(Wolf’s milk, leafy euphorbia)
What does it look like?
Leafy spurge (Euphorbia esula L.) is a creeping perennial. Although it does produce viable seed, reproduction is mainly by its creeping roots. The clusters of cup-like flowers are greenish yellow in colour and are found at the end of the stems and branches. Leaves are alternate to spirally arranged, hairless and attach directly to the stem. Seedlings and mature plants both contain a milky juice that can cause skin irritation.
Its weedy nature…
Leafy spurge is a non-native plant of European origin. It is a serious weed of pastures, forage crops and hay fields, roadsides and reduced tillage situations. In cultivated fields it is very difficult to eradicate because of its rhizome and seed dispersal mechanism. Seeds are produced 30 days after the first flowers appear. Seeds, which are light and float well, are carried long distances along ditches, streams and floodplains. Leafy spurge is poisonous to most livestock, with the exception of sheep which can take approximately 2 – 3 weeks to get accustomed to grazing it.
Research has shown that leafy spurge root fragments can produce new shoots from as deep as 2.8m. Root lengths in this plant can be as much as 5 m. For these reasons, and the fact that seed capsules explode when mature and send seed several metres from the plant, this weed is very successful.
Herbicide treatments applied to infestations may need to be repeated in subsequent years in order to effectively treat the rhizomes. Application while the plants are young and actively growing will be most effective.
In a summer fallow situation, intensive tillage every 2 – 3 weeks, depending on weed growing conditions, is an effective mechanical control method for killing a high percentage of leafy spurge plants over the course of a season. Tilling should be done during hot, dry periods when winds are calm.
Tordon and Grazon are the most effective herbicides for controlling leafy spurge in non-legume pasture and forage. Other products such as Amitrol, Banvel, 2, 4-D or a combination of these can also be effective. Label directions must always be followed.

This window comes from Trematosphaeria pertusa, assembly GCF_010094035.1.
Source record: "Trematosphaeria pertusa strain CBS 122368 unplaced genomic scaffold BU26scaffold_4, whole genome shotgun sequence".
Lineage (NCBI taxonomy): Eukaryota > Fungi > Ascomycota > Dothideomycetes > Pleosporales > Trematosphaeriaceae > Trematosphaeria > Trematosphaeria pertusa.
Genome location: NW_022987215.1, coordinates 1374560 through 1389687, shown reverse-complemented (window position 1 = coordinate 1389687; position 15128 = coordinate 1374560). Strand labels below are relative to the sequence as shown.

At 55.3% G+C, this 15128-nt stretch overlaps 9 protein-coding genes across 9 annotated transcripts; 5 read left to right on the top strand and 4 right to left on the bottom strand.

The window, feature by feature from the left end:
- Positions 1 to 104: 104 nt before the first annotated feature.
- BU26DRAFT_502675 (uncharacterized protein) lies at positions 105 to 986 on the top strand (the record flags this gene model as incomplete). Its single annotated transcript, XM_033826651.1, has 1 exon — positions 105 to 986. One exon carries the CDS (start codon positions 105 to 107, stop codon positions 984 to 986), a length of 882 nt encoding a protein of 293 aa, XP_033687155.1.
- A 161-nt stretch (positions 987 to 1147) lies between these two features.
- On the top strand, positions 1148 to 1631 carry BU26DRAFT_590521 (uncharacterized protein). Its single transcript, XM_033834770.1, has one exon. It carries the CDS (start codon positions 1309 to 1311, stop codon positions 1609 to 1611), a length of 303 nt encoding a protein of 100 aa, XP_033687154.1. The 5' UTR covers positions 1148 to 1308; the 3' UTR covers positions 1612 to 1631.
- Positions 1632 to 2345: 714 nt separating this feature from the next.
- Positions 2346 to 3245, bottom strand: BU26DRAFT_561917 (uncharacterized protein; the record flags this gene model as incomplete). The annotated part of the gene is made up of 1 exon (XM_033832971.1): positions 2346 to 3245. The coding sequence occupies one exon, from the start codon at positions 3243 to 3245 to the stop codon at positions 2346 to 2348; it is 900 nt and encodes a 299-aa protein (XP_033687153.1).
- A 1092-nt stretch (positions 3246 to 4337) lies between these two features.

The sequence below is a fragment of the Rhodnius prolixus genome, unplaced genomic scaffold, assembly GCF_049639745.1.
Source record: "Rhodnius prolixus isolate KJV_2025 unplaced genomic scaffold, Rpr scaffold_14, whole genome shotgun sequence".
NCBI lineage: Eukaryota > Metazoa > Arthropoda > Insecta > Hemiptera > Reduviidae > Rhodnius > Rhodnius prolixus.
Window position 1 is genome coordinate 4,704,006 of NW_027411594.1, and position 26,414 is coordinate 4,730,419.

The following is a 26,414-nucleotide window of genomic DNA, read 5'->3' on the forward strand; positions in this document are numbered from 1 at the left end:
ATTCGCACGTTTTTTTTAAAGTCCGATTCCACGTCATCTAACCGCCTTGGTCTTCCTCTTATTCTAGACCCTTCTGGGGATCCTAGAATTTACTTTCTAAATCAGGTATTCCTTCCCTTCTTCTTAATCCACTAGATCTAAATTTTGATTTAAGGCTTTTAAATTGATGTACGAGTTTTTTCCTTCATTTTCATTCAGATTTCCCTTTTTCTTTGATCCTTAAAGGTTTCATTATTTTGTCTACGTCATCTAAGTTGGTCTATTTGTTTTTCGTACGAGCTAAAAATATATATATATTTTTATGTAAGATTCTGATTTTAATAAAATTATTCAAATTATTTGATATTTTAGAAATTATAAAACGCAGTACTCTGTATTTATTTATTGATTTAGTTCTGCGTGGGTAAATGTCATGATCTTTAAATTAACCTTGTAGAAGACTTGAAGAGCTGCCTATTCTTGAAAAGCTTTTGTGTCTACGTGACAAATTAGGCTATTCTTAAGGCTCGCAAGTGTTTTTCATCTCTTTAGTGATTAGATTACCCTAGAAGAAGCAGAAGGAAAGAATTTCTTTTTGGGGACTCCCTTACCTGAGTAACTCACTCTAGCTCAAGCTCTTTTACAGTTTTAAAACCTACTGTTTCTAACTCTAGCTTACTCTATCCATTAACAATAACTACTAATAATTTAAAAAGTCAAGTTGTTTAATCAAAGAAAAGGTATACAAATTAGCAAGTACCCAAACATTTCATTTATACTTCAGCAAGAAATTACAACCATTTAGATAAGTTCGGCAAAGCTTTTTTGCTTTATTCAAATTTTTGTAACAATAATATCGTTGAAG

Selecting the proper herbicide is important as this weed is often found along water courses. In pastures with mature legumes or other desirable broad-leaved plants, spot applications of the above herbicides are recommended for patches of leafy spurge.
The black dot spurge beetle and the brown legged spurge beetle are available for the biological control of leafy spurge on drier sites.
In any chemical program be aware that the commonly used (and often cheaper) phenoxy herbicides (2,4-D, MCPA) are excellent at top growth kill, but only prevent regrowth for a month or more. This seldom translates into long term, significant reduction in thistle density the following season. It is most desirable, if possible, to use a herbicide that acts by moving down into the roots to maximize control.
Always follow any grazing or cropping restrictions and instructions on the label. Be aware that because of the mode of action of many herbicides they are most effective when the plant is actively growing. They will not work as well or sometimes not at all if the plant is stressed due to excessive heat, cold or extreme drought. Do not spray when a killing frost (-5oC or lower) is expected within the next two weeks.
Photographic credits to Alberta Agriculture, Food and Rural Development, the British Columbia, Ministry of Agriculture, Food and Fisheries, Field Guide to Noxious and Other Selected Weeds of British Columbia and Strathcona County, Transportation and Agriculture Services.